How I Changed Cambodia 2017-2018

My heart was pumping fast; dup-dup dup-dup. My adrenaline was high. My palms were sweaty. My legs were shaking. I raised my left hand up, holding my air inflator/deflator of my Buoyancy Control Device (BCD, or Buoyancy Compensator, BC). My instructor signaled me a thumbs down; in divers’ language, that means descend or go down. I was filled with both fear and excitement which made me breathe like I just ran a marathon. We all pressed the deflation button at the same time; fssss, the sound of the air exiting our BCD, and there I went underwater.

That was one of the most surreal moments of my life. The moment where I faced my fear- the ocean. Because of my passion for marine biology and conservation, I was committed to doing whatever it takes to help save the “dying jewel” of Cambodia.

Throughout this year, I’ve pushed myself to take risks and to do what I wouldn’t usually do. I was heavily influenced by a quote from Casey Neistat, that goes “The most dangerous thing you can do in life is play it safe.” This is the quote that I lived my year based off. This is the quote that inspired me to be a risk-taking, passionate, curious, and pioneering change agent.

Back in May 2017, the members of Liger Marine Research Team was announced, and I, pleasantly, was one. Even though I know it is a long-term research project about the Cambodian ocean, I wasn’t sure what I just got myself into. My first mission was to get dive certified so I spent my summer taking the Scuba Schools International (SSI) Open Water Diver course. I, then, went to Koh Seh to apply that knowledge into the water. We manage to cramp a course that would usually take three weeks into four intense days of training. The team, then, took courses with Marine Conservation Cambodia (MCC), an organization based on Koh Seh that does conservations and research on the Kep archipelago, to learn the methodology of reef surveys, and to learn about fish, invertebrates, and substrates, and identifying them.

Fast-forward to March, right after the government establishes the Marine Fisheries Management Area (MFMA) in Kep, the LMRT implemented our own artificial reef block that sets off our three-year-long research project. In April, only a month after deployment, we’ve seen a tremendous growth in the fish population. We’ve surveyed and seen 14 new species in the area, which, only in a month, was a sign of success. I went from being scared of the ocean to logging in around 30 dives by the end of the year. I went from being interested in marine biology to be a marine biologist.

Another project that I’ve been involved with was about gender equity and discussing uncomfortable topics that needed to be discussed. From gender issues in advertisement and our economics to gender-based violence, my colleagues and I had been having in-depth conversations about different areas of gender equity. I got to write and publish two articles on the Change for Gender Equity website: “Boys, Cry!” and “Behind the Music: A Look at Female Musicians”. At the end of the 7 weeks project, we had a two-day student facilitated summit that was in both Khmer and English that discussed four topics– power, language usage, economics, and culture– and I was a co-session leader discussing language usage. Pause, let me be honest, I am really afraid of public speaking, and leading these discussions was very challenging. But conversations are really critical in our society, and when it comes to discussing about gender, in both languages but especially in Khmer, there’s a lack of vocabularies or misunderstandings in the language we use to discuss these sensitive topics, and that’s what made me stand up, bring a group of young people together, and discuss this issue. Discussions were had, and tears were shed. More than 100 students showed up and left with knowledge and courage. As one of the session leaders, that was a very impactful event and a satisfying success.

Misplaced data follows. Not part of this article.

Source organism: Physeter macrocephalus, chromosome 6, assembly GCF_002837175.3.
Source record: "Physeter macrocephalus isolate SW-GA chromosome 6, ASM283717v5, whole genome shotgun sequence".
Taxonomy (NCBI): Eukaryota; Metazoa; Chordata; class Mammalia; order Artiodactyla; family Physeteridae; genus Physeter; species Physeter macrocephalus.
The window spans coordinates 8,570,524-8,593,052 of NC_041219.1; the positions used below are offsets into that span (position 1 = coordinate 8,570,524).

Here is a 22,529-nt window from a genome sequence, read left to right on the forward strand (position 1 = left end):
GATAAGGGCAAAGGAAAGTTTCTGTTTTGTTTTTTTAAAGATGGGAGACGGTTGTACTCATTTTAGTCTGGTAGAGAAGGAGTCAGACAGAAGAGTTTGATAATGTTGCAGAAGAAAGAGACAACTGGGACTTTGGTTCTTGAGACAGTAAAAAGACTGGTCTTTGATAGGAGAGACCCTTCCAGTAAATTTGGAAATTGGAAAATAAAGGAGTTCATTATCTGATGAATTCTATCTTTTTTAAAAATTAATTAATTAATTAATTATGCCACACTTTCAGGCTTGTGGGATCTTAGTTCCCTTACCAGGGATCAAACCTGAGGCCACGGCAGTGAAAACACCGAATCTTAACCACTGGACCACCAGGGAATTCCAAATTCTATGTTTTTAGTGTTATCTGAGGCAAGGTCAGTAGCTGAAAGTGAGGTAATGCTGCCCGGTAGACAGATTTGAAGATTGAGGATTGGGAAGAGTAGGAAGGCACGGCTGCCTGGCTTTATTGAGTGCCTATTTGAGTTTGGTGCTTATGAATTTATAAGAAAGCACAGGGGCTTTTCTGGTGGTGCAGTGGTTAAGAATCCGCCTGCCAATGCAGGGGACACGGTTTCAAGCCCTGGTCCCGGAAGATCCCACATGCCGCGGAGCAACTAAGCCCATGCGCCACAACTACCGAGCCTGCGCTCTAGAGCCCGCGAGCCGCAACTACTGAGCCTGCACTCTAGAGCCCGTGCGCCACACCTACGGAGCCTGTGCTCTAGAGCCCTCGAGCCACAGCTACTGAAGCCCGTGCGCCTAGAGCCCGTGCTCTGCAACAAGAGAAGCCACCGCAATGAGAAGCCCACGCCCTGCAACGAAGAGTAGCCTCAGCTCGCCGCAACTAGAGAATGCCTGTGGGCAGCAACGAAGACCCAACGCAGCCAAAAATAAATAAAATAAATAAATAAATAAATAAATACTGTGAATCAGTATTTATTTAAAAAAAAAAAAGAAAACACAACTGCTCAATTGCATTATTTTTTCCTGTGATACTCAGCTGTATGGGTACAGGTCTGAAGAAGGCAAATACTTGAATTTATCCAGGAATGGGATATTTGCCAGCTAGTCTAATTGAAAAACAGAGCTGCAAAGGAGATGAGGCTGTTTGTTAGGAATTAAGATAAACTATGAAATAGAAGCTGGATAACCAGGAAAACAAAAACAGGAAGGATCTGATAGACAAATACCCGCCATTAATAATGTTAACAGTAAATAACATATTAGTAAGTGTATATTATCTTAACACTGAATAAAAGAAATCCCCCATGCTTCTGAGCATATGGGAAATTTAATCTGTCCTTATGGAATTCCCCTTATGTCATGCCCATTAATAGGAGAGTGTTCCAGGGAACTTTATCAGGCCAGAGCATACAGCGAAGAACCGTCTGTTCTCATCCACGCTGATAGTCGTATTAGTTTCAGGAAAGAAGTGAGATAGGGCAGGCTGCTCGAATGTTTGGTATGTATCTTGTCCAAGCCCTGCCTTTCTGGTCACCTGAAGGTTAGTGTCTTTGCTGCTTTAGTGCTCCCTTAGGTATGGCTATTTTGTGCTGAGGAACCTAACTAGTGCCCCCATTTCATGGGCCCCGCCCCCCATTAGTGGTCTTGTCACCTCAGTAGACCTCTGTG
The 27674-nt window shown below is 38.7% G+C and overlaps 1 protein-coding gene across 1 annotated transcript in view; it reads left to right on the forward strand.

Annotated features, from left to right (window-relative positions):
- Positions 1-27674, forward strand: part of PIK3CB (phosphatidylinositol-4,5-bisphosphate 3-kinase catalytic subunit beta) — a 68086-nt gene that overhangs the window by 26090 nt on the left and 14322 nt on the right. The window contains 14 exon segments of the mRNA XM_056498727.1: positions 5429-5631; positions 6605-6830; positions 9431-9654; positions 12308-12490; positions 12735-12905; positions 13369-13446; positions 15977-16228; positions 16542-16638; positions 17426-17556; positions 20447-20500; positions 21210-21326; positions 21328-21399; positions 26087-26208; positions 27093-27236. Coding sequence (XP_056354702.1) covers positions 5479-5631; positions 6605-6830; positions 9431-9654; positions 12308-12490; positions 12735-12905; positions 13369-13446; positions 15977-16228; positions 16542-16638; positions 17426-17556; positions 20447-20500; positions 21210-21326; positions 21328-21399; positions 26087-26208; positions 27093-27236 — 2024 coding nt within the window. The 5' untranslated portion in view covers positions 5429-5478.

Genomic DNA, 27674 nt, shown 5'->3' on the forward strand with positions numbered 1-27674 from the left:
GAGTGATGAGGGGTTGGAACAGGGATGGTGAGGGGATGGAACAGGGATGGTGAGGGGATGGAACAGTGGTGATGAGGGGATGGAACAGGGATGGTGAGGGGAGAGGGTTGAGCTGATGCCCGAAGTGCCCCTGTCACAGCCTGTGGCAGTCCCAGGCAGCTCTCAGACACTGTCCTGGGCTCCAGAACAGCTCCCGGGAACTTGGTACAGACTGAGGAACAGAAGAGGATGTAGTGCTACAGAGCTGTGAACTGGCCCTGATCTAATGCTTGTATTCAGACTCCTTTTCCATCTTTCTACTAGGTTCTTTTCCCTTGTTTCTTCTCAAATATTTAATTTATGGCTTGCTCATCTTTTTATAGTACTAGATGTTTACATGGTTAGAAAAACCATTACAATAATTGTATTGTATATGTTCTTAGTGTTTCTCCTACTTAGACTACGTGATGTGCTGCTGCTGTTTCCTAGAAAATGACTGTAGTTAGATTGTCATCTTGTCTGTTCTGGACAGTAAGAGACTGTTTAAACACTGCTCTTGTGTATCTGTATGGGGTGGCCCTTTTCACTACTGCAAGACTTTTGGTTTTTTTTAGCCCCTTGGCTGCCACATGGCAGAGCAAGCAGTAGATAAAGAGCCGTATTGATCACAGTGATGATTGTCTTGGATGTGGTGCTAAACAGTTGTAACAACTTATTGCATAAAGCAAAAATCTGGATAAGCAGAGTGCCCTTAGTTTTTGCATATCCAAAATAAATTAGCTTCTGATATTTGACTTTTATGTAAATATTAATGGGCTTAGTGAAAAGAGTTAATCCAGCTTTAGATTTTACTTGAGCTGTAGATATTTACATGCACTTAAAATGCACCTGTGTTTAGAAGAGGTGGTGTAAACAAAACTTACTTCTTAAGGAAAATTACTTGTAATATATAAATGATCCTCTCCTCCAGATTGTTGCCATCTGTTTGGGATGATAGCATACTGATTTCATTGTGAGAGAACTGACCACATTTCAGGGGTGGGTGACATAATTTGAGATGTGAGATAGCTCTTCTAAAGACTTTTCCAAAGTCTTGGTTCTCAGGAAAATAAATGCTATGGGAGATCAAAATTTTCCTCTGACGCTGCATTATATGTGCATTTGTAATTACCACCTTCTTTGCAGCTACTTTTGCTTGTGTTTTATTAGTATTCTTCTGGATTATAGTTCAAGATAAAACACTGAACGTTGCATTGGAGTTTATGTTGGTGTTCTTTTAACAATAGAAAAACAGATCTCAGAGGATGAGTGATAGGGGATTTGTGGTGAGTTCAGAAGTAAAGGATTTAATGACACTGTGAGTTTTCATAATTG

Approaching problems by educating people from a young age is what I believe in; that’s why I worked with seven Liger students, and a group of change agents from an organization called World Renew, to tackle the problem of drugs usage. I joined forces with my colleagues to study the issue, make an educational film, plan workshops and going to five provinces to lead interactive workshops with close to a thousand total highschool students. The workshops include sessions about general information about drugs in the country, the side effects, preventions, and solutions. The students were very engaging with the different discussions we had, and at the end of the day, they are one step farther from drugs.

To me, being a change agent was about rocking the boat, and being the black sheep in the herd. By doing these projects, I was apart of putting the spotlight on these issues, and working out how we will battle them. What I’ve done may seem like a very small fraction of helping with the problem in Cambodia or the world, but if I can make a vivid influence on one person’s life, my goal would be accomplished. If I can make one man cry when in our society, guys were strictly told not to, or make a little boy to say no to drugs when all his friends pressure him to join them, or even save a juvenile fish’s life when using the artificial reef block I deployed to try to get away from a trawler, that’s what I consider a tremendous success.

“I alone cannot change the world, but I can cast a stone across the waters to create many ripples.” – Mother Teresa